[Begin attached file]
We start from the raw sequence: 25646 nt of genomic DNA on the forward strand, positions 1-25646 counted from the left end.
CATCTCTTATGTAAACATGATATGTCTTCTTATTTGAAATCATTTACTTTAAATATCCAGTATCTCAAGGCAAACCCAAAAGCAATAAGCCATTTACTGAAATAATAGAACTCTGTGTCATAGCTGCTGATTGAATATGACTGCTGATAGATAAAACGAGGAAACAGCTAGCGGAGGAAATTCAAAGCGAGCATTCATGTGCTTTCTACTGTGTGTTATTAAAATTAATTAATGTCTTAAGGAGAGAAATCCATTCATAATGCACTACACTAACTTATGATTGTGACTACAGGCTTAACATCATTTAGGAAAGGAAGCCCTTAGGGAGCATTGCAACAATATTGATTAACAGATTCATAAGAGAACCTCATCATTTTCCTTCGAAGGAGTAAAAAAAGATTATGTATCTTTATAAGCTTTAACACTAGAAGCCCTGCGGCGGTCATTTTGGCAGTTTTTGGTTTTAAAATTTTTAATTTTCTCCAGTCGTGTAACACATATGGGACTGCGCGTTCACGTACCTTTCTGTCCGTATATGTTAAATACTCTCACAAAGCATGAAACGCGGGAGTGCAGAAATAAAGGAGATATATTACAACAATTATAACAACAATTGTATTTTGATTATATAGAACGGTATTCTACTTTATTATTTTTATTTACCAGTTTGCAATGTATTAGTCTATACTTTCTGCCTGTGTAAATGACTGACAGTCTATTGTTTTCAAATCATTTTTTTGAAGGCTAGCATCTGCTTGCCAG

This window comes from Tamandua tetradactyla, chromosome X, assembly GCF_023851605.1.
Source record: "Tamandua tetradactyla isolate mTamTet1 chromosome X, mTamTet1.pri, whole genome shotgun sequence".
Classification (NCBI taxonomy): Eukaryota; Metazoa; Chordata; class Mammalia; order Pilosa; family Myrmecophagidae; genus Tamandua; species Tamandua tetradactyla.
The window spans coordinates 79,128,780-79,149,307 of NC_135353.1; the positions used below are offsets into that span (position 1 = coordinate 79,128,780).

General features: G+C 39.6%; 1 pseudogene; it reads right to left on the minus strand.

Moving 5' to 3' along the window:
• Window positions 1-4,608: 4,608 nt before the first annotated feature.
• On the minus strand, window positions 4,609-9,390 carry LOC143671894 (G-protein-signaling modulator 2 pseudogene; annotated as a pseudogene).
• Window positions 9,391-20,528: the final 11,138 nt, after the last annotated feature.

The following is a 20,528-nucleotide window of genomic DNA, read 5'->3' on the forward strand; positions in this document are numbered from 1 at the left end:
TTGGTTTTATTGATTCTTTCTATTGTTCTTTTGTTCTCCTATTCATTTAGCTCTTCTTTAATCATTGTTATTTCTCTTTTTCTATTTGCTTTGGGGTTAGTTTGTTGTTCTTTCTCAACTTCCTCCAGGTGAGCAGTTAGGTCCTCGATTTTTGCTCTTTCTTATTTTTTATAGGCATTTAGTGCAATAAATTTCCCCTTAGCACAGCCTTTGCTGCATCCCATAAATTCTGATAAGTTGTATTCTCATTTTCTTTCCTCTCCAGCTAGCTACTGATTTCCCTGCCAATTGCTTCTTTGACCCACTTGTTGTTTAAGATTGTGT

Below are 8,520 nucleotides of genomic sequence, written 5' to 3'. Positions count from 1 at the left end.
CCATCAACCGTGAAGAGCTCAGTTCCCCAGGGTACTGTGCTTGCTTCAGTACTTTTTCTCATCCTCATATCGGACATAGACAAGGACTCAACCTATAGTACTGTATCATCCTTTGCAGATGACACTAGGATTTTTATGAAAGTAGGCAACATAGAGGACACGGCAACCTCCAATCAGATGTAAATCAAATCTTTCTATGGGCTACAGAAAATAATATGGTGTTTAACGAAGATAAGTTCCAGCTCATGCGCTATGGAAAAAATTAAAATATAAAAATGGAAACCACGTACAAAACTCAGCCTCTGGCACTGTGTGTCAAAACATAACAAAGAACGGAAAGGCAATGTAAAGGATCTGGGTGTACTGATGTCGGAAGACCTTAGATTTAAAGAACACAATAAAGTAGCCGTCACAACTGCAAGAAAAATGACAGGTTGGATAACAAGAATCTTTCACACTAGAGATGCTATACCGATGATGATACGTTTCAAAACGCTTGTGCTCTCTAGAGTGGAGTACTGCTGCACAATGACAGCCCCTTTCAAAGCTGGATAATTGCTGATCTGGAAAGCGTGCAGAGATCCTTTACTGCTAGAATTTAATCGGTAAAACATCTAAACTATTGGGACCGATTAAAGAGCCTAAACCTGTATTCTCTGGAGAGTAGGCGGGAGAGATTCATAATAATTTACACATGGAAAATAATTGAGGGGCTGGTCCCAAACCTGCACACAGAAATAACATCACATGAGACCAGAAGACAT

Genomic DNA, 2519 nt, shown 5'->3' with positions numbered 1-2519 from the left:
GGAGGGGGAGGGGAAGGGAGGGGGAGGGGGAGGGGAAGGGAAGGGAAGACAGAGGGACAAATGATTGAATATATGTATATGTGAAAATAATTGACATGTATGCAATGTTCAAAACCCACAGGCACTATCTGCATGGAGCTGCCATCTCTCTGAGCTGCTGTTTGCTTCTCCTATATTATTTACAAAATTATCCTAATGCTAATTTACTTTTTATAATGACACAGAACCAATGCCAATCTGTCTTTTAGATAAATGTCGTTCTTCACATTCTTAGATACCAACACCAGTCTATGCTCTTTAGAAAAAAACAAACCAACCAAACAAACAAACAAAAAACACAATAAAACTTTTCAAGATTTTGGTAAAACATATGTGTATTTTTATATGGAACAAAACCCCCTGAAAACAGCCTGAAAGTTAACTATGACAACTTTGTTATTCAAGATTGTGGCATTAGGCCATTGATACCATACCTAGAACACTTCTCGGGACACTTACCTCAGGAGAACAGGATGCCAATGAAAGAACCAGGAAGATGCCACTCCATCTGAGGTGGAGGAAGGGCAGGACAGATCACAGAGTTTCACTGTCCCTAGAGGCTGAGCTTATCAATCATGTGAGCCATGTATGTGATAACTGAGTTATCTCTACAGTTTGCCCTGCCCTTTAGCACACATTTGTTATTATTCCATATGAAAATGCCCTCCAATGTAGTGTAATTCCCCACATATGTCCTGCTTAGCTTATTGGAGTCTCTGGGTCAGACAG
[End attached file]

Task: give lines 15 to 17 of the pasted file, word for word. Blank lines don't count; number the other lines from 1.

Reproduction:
CCATCAACCGTGAAGAGCTCAGTTCCCCAGGGTACTGTGCTTGCTTCAGTACTTTTTCTCATCCTCATATCGGACATAGACAAGGACTCAACCTATAGTACTGTATCATCCTTTGCAGATGACACTAGGATTTTTATGAAAGTAGGCAACATAGAGGACACGGCAACCTCCAATCAGATGTAAATCAAATCTTTCTATGGGCTACAGAAAATAATATGGTGTTTAACGAAGATAAGTTCCAGCTCATGCGCTATGGAAAAAATTAAAATATAAAAATGGAAACCACGTACAAAACTCAGCCTCTGGCACTGTGTGTCAAAACATAACAAAGAACGGAAAGGCAATGTAAAGGATCTGGGTGTACTGATGTCGGAAGACCTTAGATTTAAAGAACACAATAAAGTAGCCGTCACAACTGCAAGAAAAATGACAGGTTGGATAACAAGAATCTTTCACACTAGAGATGCTATACCGATGATGATACGTTTCAAAACGCTTGTGCTCTCTAGAGTGGAGTACTGCTGCACAATGACAGCCCCTTTCAAAGCTGGATAATTGCTGATCTGGAAAGCGTGCAGAGATCCTTTACTGCTAGAATTTAATCGGTAAAACATCTAAACTATTGGGACCGATTAAAGAGCCTAAACCTGTATTCTCTGGAGAGTAGGCGGGAGAGATTCATAATAATTTACACATGGAAAATAATTGAGGGGCTGGTCCCAAACCTGCACACAGAAATAACATCACATGAGACCAGAAGACAT

Genomic DNA, 2519 nt, shown 5'->3' with positions numbered 1-2519 from the left:
GGAGGGGGAGGGGAAGGGAGGGGGAGGGGGAGGGGAAGGGAAGGGAAGACAGAGGGACAAATGATTGAATATATGTATATGTGAAAATAATTGACATGTATGCAATGTTCAAAACCCACAGGCACTATCTGCATGGAGCTGCCATCTCTCTGAGCTGCTGTTTGCTTCTCCTATATTATTTACAAAATTATCCTAATGCTAATTTACTTTTTATAATGACACAGAACCAATGCCAATCTGTCTTTTAGATAAATGTCGTTCTTCACATTCTTAGATACCAACACCAGTCTATGCTCTTTAGAAAAAAACAAACCAACCAAACAAACAAACAAAAAACACAATAAAACTTTTCAAGATTTTGGTAAAACATATGTGTATTTTTATATGGAACAAAACCCCCTGAAAACAGCCTGAAAGTTAACTATGACAACTTTGTTATTCAAGATTGTGGCATTAGGCCATTGATACCATACCTAGAACACTTCTCGGGACACTTACCTCAGGAGAACAGGATGCCAATGAAAGAACCAGGAAGATGCCACTCCATCTGAGGTGGAGGAAGGGCAGGACAGATCACAGAGTTTCACTGTCCCTAGAGGCTGAGCTTATCAATCATGTGAGCCATGTATGTGATAACTGAGTTATCTCTACAGTTTGCCCTGCCCTTTAGCACACATTTGTTATTATTCCATATGAAAATGCCCTCCAATGTAGTGTAATTCCCCACATATGTCCTGCTTAGCTTATTGGAGTCTCTGGGTCAGACAG